What do Europeans expect?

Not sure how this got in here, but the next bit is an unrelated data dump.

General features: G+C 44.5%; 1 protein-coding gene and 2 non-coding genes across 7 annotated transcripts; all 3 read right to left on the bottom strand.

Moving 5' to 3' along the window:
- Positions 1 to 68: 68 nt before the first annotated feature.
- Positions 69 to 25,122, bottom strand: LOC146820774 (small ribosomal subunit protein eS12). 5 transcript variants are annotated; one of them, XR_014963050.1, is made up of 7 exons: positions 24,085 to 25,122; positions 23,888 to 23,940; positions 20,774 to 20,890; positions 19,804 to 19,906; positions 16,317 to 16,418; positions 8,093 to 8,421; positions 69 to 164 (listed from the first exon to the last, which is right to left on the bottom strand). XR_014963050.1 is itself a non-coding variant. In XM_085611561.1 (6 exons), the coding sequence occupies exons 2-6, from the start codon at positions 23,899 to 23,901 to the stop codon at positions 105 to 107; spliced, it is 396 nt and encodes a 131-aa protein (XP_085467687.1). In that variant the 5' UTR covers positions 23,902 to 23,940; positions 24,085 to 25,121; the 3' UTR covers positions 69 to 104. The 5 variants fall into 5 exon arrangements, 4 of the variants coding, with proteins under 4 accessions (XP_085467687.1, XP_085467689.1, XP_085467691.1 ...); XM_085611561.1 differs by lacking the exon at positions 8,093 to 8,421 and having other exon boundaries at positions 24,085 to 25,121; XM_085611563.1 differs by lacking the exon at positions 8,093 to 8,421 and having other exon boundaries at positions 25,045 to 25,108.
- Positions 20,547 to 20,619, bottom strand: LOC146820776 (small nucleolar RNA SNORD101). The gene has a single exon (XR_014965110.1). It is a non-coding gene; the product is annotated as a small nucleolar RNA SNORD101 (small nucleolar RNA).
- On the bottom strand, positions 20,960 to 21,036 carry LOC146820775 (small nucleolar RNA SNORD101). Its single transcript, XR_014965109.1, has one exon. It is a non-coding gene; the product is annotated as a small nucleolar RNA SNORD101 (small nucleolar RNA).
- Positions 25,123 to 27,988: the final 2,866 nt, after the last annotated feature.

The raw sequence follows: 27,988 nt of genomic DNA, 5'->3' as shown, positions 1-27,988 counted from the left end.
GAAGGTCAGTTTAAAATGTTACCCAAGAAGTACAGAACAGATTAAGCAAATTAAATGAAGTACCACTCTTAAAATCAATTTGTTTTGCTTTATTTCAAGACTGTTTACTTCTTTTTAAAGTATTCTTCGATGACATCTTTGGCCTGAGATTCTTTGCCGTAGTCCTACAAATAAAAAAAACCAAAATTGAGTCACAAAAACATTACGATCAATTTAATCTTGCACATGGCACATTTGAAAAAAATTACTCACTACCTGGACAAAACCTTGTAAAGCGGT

Whether it was the crowds in Berlin this summer or newspaper polls asking how Europeans would vote in the U.S. presidential elections, Senator Barack Obama has been seen as more popular in Europe than Senator John McCain. We found Europeans to have a significantly more favorable opinion of Senator Obama than Senator McCain (69% to 26%) in this year's Transatlantic Trends. Europeans also said that if Senator Obama is elected, relations will improve; if Senator McCain is elected, relations will stay the same (interestingly, Americans had the same opinion). The question in many minds is whether these expectations are accompanied by support for the policies the next U.S. president is likely to pursue. Take the case of Afghanistan. In this year's survey, we chose to go beyond the"reconstruction vs. combat" choice asked in the past in part because I've been convinced that this is a false dichotomy. Both U.S. candidates for example speak of seeking a"comprehensive strategy" including elements of both reconstruction and combat. As one American policymaker said to me, it doesn't help to build schools if they're attacked once you leave and we know that you can't shoot your way to success. So we asked whether the American and European publics would support a range of different missions: economic reconstruction, combating narcotics production, training Afghan security forces, and combating the Taliban. Interestingly, all three non-combat missions received support from Europeans while their support dropped sharply for combat (Americans supported all four missions). Did European favorability toward the candidates have any influence on their support for the options in Afghanistan? Apparently not. While both Obama and McCain are likely to ask Europeans for more in Afghanistan, we found no difference in the support for the options in Afghanistan between Europeans favorable to Obama or to McCain. Both groups had relatively high support for the three non-combat missions, and both groups had low support for combatting the Taliban. Does this mean that Europeans may favor Obama but not share his sense of what to do in Afghanistan? Perhaps. It suggests that Americans may need to do a better job articulating their vision of the mission in Afghanistan. It also suggests that there may be room to negotiate support for a range of non-combat missions, and it highlights the challenges that either Obama or McCain will face when they seek to mend relations with our allies.
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